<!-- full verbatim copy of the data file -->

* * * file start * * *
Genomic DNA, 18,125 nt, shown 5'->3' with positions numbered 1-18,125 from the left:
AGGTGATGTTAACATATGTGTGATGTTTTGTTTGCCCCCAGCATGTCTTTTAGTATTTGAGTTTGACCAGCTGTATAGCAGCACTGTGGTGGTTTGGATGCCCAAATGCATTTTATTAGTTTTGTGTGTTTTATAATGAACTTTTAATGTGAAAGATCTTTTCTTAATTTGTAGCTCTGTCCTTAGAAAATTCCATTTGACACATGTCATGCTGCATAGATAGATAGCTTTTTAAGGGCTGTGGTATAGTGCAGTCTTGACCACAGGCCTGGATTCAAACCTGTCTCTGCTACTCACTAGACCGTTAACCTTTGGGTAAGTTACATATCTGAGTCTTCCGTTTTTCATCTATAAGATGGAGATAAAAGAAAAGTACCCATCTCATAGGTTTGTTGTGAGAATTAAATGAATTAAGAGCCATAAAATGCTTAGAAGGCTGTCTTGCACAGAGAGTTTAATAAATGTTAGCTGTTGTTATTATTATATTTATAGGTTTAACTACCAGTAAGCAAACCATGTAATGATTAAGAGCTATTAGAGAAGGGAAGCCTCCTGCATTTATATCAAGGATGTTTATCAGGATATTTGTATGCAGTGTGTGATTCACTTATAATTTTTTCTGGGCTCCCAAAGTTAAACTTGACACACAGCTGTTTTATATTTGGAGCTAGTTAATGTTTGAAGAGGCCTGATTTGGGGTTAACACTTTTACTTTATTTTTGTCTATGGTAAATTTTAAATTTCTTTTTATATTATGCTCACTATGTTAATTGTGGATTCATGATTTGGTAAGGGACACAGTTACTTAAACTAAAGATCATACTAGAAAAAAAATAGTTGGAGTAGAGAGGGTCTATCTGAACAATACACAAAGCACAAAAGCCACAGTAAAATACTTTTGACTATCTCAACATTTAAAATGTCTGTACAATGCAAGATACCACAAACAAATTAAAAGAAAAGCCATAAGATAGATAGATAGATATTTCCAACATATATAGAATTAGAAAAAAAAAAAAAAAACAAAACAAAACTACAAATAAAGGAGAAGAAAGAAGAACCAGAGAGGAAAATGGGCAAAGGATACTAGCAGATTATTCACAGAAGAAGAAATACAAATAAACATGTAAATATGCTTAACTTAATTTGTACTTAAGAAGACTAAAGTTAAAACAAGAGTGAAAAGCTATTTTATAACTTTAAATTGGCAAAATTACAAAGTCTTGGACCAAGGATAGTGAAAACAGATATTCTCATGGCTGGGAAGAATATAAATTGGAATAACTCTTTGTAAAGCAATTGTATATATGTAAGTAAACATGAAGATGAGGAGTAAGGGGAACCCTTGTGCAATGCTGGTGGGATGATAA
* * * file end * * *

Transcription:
Genomic DNA, 18,125 nt, shown 5'->3' with positions numbered 1-18,125 from the left:
AGGTGATGTTAACATATGTGTGATGTTTTGTTTGCCCCCAGCATGTCTTTTAGTATTTGAGTTTGACCAGCTGTATAGCAGCACTGTGGTGGTTTGGATGCCCAAATGCATTTTATTAGTTTTGTGTGTTTTATAATGAACTTTTAATGTGAAAGATCTTTTCTTAATTTGTAGCTCTGTCCTTAGAAAATTCCATTTGACACATGTCATGCTGCATAGATAGATAGCTTTTTAAGGGCTGTGGTATAGTGCAGTCTTGACCACAGGCCTGGATTCAAACCTGTCTCTGCTACTCACTAGACCGTTAACCTTTGGGTAAGTTACATATCTGAGTCTTCCGTTTTTCATCTATAAGATGGAGATAAAAGAAAAGTACCCATCTCATAGGTTTGTTGTGAGAATTAAATGAATTAAGAGCCATAAAATGCTTAGAAGGCTGTCTTGCACAGAGAGTTTAATAAATGTTAGCTGTTGTTATTATTATATTTATAGGTTTAACTACCAGTAAGCAAACCATGTAATGATTAAGAGCTATTAGAGAAGGGAAGCCTCCTGCATTTATATCAAGGATGTTTATCAGGATATTTGTATGCAGTGTGTGATTCACTTATAATTTTTTCTGGGCTCCCAAAGTTAAACTTGACACACAGCTGTTTTATATTTGGAGCTAGTTAATGTTTGAAGAGGCCTGATTTGGGGTTAACACTTTTACTTTATTTTTGTCTATGGTAAATTTTAAATTTCTTTTTATATTATGCTCACTATGTTAATTGTGGATTCATGATTTGGTAAGGGACACAGTTACTTAAACTAAAGATCATACTAGAAAAAAAATAGTTGGAGTAGAGAGGGTCTATCTGAACAATACACAAAGCACAAAAGCCACAGTAAAATACTTTTGACTATCTCAACATTTAAAATGTCTGTACAATGCAAGATACCACAAACAAATTAAAAGAAAAGCCATAAGATAGATAGATAGATATTTCCAACATATATAGAATTAGAAAAAAAAAAAAAAAACAAAACAAAACTACAAATAAAGGAGAAGAAAGAAGAACCAGAGAGGAAAATGGGCAAAGGATACTAGCAGATTATTCACAGAAGAAGAAATACAAATAAACATGTAAATATGCTTAACTTAATTTGTACTTAAGAAGACTAAAGTTAAAACAAGAGTGAAAAGCTATTTTATAACTTTAAATTGGCAAAATTACAAAGTCTTGGACCAAGGATAGTGAAAACAGATATTCTCATGGCTGGGAAGAATATAAATTGGAATAACTCTTTGTAAAGCAATTGTATATATGTAAGTAAACATGAAGATGAGGAGTAAGGGGAACCCTTGTGCAATGCTGGTGGGATGATAA